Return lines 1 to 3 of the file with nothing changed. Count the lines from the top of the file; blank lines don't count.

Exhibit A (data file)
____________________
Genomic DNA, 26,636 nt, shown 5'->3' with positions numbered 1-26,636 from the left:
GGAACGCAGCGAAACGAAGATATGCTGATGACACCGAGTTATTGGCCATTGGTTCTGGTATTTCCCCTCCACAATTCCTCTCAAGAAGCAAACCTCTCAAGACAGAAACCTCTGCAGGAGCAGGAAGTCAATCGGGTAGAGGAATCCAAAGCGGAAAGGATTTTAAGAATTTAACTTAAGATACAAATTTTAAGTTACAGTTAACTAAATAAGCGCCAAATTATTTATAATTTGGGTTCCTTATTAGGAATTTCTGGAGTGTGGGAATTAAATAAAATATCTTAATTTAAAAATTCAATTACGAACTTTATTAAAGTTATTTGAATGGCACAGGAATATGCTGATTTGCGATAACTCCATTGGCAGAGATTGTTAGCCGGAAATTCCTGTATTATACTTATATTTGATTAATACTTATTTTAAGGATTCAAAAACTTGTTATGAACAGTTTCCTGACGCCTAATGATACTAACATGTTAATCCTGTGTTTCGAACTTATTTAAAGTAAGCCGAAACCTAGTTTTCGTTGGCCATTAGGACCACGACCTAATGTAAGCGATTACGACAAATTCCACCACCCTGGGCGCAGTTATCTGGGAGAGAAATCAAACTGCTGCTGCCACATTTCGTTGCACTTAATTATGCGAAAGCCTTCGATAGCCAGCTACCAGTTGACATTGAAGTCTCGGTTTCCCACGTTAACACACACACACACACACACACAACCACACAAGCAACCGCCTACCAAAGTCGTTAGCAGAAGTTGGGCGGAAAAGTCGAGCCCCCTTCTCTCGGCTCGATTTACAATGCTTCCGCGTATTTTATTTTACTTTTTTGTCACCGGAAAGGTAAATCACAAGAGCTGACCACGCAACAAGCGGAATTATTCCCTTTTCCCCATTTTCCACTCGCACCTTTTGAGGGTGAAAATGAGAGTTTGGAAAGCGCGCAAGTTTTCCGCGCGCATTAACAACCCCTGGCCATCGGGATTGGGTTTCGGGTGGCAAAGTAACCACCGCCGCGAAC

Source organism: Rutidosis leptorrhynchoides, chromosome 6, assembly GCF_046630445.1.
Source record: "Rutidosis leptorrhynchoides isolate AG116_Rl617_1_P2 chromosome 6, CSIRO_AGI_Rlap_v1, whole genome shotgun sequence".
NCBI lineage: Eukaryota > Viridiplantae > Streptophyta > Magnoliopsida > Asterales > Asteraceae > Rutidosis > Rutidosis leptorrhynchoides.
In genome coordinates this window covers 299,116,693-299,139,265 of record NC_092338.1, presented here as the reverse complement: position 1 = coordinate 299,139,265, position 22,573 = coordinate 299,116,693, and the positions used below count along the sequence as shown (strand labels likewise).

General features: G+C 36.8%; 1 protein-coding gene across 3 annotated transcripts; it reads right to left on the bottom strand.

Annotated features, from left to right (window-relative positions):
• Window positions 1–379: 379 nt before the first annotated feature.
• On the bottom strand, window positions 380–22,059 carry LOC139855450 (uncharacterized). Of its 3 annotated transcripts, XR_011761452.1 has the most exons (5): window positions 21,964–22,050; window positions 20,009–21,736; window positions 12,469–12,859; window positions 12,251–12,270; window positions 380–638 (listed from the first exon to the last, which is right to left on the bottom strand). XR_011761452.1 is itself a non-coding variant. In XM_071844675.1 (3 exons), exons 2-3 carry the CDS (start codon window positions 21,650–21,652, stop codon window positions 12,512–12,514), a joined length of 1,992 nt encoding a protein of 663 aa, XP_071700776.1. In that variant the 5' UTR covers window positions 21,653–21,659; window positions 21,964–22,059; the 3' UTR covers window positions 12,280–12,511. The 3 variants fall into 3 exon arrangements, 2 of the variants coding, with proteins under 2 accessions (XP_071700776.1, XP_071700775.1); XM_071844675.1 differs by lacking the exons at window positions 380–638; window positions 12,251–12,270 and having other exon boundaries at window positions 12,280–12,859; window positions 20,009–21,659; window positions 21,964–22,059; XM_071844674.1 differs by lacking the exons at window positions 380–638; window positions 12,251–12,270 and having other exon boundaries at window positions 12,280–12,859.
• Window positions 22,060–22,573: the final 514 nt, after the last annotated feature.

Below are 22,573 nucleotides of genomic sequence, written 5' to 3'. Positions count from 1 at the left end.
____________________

Genomic DNA, 26,636 nt, shown 5'->3' with positions numbered 1-26,636 from the left:
GGAACGCAGCGAAACGAAGATATGCTGATGACACCGAGTTATTGGCCATTGGTTCTGGTATTTCCCCTCCACAATTCCTCTCAAGAAGCAAACCTCTCAAGACAGAAACCTCTGCAGGAGCAGGAAGTCAATCGGGTAGAGGAATCCAAAGCGGAAAGGATTTTAAGAATTTAACTTAAGATACAAATTTTAAGTTACAGTTAACTAAATAAGCGCCAAATTATTTATAATTTGGGTTCCTTATTAGGAATTTCTGGAGTGTGGGAATTAAATAAAATATCTTAATTTAAAAATTCAATTACGAACTTTATTAAAGTTATTTGAATGGCACAGGAATATGCTGATTTGCGATAACTCCATTGGCAGAGATTGTTAGCCGGAAATTCCTGTATTATACTTATATTTGATTAATACTTATTTTAAGGATTCAAAAACTTGTTATGAACAGTTTCCTGACGCCTAATGATACTAACATGTTAATCCTGTGTTTCGAACTTATTTAAAGTAAGCCGAAACCTAGTTTTCGTTGGCCATTAGGACCACGACCTAATGTAAGCGATTACGACAAATTCCACCACCCTGGGCGCAGTTATCTGGGAGAGAAATCAAACTGCTGCTGCCACATTTCGTTGCACTTAATTATGCGAAAGCCTTCGATAGCCAGCTACCAGTTGACATTGAAGTCTCGGTTTCCCACGTTAACACACACACACACACACACACAACCACACAAGCAACCGCCTACCAAAGTCGTTAGCAGAAGTTGGGCGGAAAAGTCGAGCCCCCTTCTCTCGGCTCGATTTACAATGCTTCCGCGTATTTTATTTTACTTTTTTGTCACCGGAAAGGTAAATCACAAGAGCTGACCACGCAACAAGCGGAATTATTCCCTTTTCCCCATTTTCCACTCGCACCTTTTGAGGGTGAAAATGAGAGTTTGGAAAGCGCGCAAGTTTTCCGCGCGCATTAACAACCCCTGGCCATCGGGATTGGGTTTCGGGTGGCAAAGTAACCACCGCCGCGAAC

Source organism: Rutidosis leptorrhynchoides, chromosome 6, assembly GCF_046630445.1.